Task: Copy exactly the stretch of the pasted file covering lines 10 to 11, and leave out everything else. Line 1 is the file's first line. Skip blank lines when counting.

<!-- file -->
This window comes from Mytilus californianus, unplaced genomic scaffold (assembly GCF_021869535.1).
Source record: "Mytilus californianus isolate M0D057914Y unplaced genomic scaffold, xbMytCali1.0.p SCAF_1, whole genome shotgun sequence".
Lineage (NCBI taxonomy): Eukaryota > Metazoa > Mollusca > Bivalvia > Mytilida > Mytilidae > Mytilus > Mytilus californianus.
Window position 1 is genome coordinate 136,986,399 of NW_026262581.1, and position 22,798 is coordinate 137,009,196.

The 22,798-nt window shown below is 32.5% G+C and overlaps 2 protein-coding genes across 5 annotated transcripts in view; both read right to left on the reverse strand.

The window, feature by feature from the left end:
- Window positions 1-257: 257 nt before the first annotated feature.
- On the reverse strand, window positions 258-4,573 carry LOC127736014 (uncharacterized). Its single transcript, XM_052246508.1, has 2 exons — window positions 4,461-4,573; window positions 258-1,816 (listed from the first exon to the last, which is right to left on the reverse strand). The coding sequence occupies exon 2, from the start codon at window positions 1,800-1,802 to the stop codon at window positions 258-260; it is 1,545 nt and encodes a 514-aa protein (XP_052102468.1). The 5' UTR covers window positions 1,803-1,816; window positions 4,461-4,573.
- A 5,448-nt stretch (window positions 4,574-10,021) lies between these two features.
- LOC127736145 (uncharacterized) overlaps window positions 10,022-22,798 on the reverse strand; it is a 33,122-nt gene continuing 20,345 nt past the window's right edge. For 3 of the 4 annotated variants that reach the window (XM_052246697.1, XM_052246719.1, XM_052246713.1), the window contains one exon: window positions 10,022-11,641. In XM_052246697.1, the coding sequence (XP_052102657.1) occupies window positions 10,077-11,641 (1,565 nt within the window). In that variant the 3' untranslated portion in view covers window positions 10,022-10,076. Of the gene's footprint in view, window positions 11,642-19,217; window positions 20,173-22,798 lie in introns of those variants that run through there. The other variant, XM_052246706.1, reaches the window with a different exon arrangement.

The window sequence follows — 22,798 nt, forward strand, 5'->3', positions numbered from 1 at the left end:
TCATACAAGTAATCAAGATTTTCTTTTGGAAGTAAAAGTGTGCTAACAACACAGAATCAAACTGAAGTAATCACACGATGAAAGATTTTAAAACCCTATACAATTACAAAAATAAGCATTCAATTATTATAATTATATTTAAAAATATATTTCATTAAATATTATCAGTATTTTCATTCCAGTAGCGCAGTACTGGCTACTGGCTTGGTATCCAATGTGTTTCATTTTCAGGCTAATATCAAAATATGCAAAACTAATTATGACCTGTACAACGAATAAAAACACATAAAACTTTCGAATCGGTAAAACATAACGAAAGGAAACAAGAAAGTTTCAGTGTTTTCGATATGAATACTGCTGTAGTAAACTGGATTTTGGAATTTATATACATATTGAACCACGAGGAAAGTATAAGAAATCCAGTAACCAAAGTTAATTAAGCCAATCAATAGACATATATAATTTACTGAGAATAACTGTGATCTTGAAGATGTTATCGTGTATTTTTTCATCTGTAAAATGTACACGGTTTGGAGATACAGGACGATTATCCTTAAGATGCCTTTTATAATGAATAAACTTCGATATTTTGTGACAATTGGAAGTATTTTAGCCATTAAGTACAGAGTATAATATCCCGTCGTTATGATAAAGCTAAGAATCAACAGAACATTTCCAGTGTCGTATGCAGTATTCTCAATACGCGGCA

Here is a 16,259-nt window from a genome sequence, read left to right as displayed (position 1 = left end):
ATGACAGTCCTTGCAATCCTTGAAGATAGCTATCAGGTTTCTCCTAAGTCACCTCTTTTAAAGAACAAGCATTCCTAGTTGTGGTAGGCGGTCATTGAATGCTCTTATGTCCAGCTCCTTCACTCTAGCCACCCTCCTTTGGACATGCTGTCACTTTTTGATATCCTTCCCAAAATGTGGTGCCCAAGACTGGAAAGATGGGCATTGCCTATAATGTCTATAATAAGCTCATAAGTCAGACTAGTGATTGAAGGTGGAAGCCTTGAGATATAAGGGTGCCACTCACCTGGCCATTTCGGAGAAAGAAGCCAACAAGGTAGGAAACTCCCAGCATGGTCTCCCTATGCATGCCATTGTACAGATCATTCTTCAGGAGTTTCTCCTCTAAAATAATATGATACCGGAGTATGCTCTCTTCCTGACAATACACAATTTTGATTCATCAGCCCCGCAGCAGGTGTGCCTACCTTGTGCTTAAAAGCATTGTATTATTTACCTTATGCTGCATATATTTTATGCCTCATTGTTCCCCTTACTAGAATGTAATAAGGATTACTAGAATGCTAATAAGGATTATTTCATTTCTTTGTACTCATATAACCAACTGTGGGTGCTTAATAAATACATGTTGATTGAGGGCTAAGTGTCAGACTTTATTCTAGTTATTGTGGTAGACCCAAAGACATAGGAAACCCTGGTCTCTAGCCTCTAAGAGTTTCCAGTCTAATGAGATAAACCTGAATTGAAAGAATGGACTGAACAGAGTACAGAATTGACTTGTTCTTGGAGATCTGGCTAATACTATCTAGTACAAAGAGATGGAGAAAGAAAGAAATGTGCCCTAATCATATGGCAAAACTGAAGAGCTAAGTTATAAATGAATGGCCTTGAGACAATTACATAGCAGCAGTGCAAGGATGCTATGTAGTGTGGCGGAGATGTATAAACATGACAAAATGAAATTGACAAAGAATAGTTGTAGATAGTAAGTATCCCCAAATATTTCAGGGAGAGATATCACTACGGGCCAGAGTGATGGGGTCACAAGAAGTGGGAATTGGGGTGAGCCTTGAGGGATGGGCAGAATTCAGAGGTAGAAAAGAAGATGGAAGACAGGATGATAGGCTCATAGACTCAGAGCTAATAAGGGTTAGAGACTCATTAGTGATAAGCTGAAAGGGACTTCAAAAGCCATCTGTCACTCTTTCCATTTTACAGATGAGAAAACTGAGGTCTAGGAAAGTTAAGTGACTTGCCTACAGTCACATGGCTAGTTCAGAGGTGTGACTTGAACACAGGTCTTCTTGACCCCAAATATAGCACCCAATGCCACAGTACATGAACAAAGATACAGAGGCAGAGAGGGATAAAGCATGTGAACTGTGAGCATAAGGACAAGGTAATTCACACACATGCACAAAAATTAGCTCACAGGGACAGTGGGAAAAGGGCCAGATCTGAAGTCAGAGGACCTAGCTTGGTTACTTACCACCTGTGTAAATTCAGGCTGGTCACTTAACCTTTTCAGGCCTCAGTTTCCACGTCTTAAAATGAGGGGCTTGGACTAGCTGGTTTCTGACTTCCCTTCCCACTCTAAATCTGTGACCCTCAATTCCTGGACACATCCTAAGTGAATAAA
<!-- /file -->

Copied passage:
- LOC127736145 (uncharacterized) overlaps window positions 10,022-22,798 on the reverse strand; it is a 33,122-nt gene continuing 20,345 nt past the window's right edge. For 3 of the 4 annotated variants that reach the window (XM_052246697.1, XM_052246719.1, XM_052246713.1), the window contains one exon: window positions 10,022-11,641. In XM_052246697.1, the coding sequence (XP_052102657.1) occupies window positions 10,077-11,641 (1,565 nt within the window). In that variant the 3' untranslated portion in view covers window positions 10,022-10,076. Of the gene's footprint in view, window positions 11,642-19,217; window positions 20,173-22,798 lie in introns of those variants that run through there. The other variant, XM_052246706.1, reaches the window with a different exon arrangement.

The window sequence follows — 22,798 nt, forward strand, 5'->3', positions numbered from 1 at the left end: